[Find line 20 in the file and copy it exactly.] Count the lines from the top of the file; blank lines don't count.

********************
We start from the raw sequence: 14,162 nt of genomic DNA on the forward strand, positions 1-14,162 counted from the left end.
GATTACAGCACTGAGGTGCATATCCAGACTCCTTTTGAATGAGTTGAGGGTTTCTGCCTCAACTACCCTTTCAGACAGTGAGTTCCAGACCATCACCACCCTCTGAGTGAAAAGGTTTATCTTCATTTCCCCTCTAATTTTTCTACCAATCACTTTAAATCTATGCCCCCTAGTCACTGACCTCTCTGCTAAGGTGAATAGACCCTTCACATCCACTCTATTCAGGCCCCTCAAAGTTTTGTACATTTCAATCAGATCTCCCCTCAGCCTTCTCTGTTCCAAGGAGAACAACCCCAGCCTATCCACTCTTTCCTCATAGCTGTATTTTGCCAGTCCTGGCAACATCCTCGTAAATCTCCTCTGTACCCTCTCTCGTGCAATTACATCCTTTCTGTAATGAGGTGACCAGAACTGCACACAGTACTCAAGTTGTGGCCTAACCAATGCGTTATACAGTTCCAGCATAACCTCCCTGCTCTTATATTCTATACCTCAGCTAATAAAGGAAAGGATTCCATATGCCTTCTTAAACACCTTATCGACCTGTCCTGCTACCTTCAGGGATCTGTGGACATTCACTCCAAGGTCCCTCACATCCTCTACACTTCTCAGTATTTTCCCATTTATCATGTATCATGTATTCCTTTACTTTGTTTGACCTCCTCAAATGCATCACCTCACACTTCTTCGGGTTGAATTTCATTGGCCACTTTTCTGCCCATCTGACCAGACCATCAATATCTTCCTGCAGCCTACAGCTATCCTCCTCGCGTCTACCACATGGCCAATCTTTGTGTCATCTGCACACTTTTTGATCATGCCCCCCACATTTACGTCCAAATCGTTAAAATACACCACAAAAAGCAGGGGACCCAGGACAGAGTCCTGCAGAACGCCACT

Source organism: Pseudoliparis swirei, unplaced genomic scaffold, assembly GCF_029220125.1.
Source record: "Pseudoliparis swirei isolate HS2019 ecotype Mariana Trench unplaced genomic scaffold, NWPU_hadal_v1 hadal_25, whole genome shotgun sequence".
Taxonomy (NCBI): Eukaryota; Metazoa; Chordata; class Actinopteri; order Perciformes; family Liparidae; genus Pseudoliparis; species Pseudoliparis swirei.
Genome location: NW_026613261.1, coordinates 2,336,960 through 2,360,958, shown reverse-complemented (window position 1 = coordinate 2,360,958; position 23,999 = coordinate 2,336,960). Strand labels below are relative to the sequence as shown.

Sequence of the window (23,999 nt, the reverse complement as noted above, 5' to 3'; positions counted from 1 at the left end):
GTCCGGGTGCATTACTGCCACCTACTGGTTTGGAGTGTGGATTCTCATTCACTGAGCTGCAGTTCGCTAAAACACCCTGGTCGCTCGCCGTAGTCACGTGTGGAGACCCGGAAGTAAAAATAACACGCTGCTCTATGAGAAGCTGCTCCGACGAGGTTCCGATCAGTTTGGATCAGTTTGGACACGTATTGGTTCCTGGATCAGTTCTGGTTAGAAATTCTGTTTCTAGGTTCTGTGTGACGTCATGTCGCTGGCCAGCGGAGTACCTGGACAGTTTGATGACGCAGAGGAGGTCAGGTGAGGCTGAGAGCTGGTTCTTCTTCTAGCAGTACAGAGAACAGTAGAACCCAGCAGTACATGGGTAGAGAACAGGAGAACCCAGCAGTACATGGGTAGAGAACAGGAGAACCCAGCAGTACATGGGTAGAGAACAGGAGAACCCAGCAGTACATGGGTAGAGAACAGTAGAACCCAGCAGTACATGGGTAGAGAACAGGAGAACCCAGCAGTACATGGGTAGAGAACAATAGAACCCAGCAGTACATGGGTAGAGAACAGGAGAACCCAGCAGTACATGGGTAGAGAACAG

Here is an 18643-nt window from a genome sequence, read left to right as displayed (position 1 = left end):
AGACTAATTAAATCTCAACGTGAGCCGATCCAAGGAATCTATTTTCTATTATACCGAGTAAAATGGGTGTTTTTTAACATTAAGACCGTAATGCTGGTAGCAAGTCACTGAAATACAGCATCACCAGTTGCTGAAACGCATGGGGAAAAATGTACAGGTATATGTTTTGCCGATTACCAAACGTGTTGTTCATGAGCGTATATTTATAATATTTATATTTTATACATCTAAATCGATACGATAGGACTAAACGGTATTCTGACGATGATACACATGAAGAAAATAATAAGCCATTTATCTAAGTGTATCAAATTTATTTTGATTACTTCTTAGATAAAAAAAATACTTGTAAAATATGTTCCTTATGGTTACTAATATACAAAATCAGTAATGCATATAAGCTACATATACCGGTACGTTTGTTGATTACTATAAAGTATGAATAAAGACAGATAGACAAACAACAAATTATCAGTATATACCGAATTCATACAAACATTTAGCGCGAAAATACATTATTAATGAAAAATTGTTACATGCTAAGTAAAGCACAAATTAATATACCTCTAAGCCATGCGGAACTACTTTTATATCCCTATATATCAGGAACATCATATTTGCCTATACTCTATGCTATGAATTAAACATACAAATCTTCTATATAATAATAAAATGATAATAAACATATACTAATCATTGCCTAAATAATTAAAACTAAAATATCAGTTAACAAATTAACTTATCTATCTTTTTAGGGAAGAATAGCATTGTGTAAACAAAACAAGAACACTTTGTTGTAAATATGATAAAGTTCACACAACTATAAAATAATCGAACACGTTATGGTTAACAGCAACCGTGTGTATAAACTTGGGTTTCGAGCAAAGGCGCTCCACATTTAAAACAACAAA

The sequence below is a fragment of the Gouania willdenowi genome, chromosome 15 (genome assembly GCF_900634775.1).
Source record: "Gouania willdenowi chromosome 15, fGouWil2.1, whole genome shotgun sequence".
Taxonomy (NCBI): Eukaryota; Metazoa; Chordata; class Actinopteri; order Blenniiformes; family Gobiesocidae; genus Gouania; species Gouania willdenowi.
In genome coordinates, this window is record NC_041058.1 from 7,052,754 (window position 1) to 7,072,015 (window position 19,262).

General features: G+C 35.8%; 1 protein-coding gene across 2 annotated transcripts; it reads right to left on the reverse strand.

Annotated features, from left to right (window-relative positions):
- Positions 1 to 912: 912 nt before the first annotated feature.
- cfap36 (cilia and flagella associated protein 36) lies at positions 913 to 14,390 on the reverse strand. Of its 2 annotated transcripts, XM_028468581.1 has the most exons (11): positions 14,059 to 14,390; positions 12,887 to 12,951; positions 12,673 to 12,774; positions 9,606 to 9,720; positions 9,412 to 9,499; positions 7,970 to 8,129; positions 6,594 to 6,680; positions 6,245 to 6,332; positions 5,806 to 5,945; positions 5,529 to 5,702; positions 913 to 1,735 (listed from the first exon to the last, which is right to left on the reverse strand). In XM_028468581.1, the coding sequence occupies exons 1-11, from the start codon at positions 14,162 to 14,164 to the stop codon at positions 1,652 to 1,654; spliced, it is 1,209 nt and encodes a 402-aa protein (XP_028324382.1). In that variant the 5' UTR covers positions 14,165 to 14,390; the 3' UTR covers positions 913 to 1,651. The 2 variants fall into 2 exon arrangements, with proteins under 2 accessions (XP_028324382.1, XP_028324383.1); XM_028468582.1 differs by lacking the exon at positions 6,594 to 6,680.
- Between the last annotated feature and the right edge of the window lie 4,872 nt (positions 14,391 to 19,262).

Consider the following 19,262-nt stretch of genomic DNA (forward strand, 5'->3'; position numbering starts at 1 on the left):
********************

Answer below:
Consider the following 19,262-nt stretch of genomic DNA (forward strand, 5'->3'; position numbering starts at 1 on the left):